Friday December 11, 2009 | 6 comments
Most people are familiar with some of the more obvious examples of tea-related art. Tea pots and cups (especially lavishly decorated ones) are certainly art. I have a small, decorative tea set from Washington DC that is clearly art. After all, isn’t art anything that is decorative, beautiful, and doesn’t necessarily serve a practical purpose? My tea set is pretty, but too small to be useful, so I suppose it fits my definition. Not to mention that tea sets (both decorative and usable) come in a wide variety of artful patterns and designs.
What about paintings, sculptures, and drawings that depict tea in some form? They are obviously tea-related art. Tea, which is so lovely in and of itself, can be beautiful in art too.
Of course, there are more ways than the obvious to incorporate tea and art. Sarah got creative when she started coming up with ways to remember all the teas she’d tried. She began cutting off the front parts of the packages of the teas she had tried and pasting them on a large sheet of paper, creating a collage. Although it isn’t finished yet, it is coming along well, especially considering the variety of tea she and I taste. When finished, it will probably display a wide variety of teas, whether black or green, caffeinated or herbal, especially since we are careful not to use the same tea twice in the collage.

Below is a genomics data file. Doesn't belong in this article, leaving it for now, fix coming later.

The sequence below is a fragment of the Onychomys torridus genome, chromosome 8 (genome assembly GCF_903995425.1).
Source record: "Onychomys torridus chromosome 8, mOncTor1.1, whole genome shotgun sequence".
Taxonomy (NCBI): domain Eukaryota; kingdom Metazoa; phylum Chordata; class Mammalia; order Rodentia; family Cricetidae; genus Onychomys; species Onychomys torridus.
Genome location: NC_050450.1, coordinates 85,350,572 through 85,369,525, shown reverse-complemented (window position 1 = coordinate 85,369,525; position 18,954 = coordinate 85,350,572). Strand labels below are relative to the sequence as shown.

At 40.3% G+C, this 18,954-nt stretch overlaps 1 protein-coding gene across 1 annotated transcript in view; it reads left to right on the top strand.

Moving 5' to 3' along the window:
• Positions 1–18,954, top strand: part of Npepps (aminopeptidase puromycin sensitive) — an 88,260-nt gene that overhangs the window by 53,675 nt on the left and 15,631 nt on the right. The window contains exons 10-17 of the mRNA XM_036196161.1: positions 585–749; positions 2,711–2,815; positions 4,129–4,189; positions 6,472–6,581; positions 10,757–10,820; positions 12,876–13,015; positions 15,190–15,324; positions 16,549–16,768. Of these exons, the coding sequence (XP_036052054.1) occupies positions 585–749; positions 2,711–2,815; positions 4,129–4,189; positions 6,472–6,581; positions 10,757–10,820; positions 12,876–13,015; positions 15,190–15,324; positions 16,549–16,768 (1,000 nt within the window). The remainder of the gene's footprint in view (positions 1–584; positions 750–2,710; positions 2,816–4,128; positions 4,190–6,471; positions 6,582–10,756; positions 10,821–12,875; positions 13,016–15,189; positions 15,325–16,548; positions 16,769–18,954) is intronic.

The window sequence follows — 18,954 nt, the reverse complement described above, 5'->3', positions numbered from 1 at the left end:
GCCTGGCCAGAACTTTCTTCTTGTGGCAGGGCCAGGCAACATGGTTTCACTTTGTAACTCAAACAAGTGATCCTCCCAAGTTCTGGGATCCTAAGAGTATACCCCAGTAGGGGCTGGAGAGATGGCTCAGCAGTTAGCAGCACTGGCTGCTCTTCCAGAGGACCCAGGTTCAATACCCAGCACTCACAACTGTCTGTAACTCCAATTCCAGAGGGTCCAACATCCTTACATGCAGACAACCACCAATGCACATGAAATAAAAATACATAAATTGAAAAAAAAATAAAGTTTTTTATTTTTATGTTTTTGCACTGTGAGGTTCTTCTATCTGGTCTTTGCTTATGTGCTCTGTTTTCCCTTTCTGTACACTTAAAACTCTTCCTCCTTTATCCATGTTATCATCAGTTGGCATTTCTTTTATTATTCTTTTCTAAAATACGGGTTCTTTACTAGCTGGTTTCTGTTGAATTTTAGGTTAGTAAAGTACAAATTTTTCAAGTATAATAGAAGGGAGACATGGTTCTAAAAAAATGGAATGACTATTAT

Photography is also a form of visual art. Of course, that would mean photographs of tea and tea ceremonies, which are arts themselves, are considered tea-art. In that case, it would mean tea and art are together in every single blog post that has a photograph of tea, a tea ceremony, a tea pot, or anything else tea related. But since a tea set is art in itself, does it become double art when you take a photograph of it? I suppose that’s subjective.
In addition, isn’t writing a form of art? Especially poetry, like haikus and sonnets. Maybe my next post should be tea poetry… Doesn’t that mean this blog could be considered tea-related art? Does it serve a practical purpose? I guess that’s subjective, too.
And, thinking even more outside the box, couldn’t someone paint with tea? Granted, the painting might go bad, making for a temporary art installation. And tea doesn’t come in that many colors (so the end result may not be as vibrant), but it is an idea.
Which begs the question: Is it art when my cat knocks over my tea cup and spills it on my napkin?